For founders, a convertible note facilitates faster, cheaper, and more flexible access to financing compared to raising funds during a priced round, which normally require issuing preferred shares. It also ensures that investors do not become shareholders until the instrument converts to shares, reducing administrative and legal burdens for the company until later stages.


Terms of convertible notes vary significantly based on the company, investor, and legal counsel involved. Sophisticated investors often have their own standard or precedent convertible notes, which include terms related to interest, conversion to equity, security grants, representations and warranties, permissible amendments, and additional investor rights.


SAFEs

The second prevalent legal instrument in seed financing is the Simple Agreements for Future Equity (SAFE), introduced by Y Combinator and widely adopted in the United States and Canada for seed-stage financing.


Designed with startup friendliness in mind, SAFEs differ from convertible notes by functioning neither as debt nor equity. Instead, they operate as promises for future equity, contingent on terms outlined in the SAFE. Investors inject capital into the startup, receiving a commitment of future equity upon the occurrence of a future equity financing (i.e. a Series A round) or another liquidity event, such as the sale of the company. Similar to convertible notes, the valuation of the company isn't mandatory at the time of SAFE issuance.


SAFEs boast several advantages. Their standardization reduces legal fees and negotiation costs for both investors and startups. They require less documentation and can be closed individually rather than simultaneously with multiple investors. Moreover, as non-debt instruments, SAFEs lack maturity dates or interest rates, allowing startups to grow without the pressure of repaying debts by specific deadlines.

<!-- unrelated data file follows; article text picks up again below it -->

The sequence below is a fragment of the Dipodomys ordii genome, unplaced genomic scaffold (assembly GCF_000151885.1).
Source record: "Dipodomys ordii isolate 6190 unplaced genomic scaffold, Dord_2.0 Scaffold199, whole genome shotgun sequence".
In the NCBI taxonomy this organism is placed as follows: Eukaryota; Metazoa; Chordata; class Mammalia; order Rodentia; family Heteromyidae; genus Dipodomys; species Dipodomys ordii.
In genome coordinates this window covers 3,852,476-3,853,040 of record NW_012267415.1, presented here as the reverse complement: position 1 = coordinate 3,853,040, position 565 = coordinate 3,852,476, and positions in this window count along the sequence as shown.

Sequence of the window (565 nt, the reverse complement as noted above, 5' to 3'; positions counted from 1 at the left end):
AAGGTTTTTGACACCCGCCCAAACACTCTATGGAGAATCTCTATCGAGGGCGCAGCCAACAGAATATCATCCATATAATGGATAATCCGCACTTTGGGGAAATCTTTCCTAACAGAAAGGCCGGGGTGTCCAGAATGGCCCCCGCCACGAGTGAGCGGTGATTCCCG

Valuation Caps and Discount Rates

As we delve into the intricacies of seed financing, one may question why investors would willingly embrace the risk associated with early-stage startups, where an estimated 75% of financing may not yield positive returns. The answer lies in the intentional design of mechanisms like valuation caps and discount rates, offering tangible benefits for early investors despite the inherent risk.


Valuation Cap

The valuation cap is the most important term in the SAFE and the Convertible Note. Valuation caps could also be the most complicated term of seed financing. A valuation cap sets the “maximum valuation – for the purposes of determining the price per share – at which an investor’s money converts into equity, even if investors in the priced round agree to and pay a different price per share based on a higher valuation.”


The impact of a valuation cap can be intricate, influenced by factors such as whether the convertible note or SAFE is based on a pre-money or post-money basis, the number of investment rounds for these instruments, and the presence of an option pool or issued options under a stock option plan.


An example will help illustrate how the valuation cap functions. Imagine that X Ventures invests $200, 000 into Startup Y, and they agree to a valuation cap of $2M with a SAFE. At the Series A round of financing, Startup Y raises an additional $1 million from VC Z. The only outstanding equity going into the Series A round are 900,000 common shares belonging to the founders of Startup Y.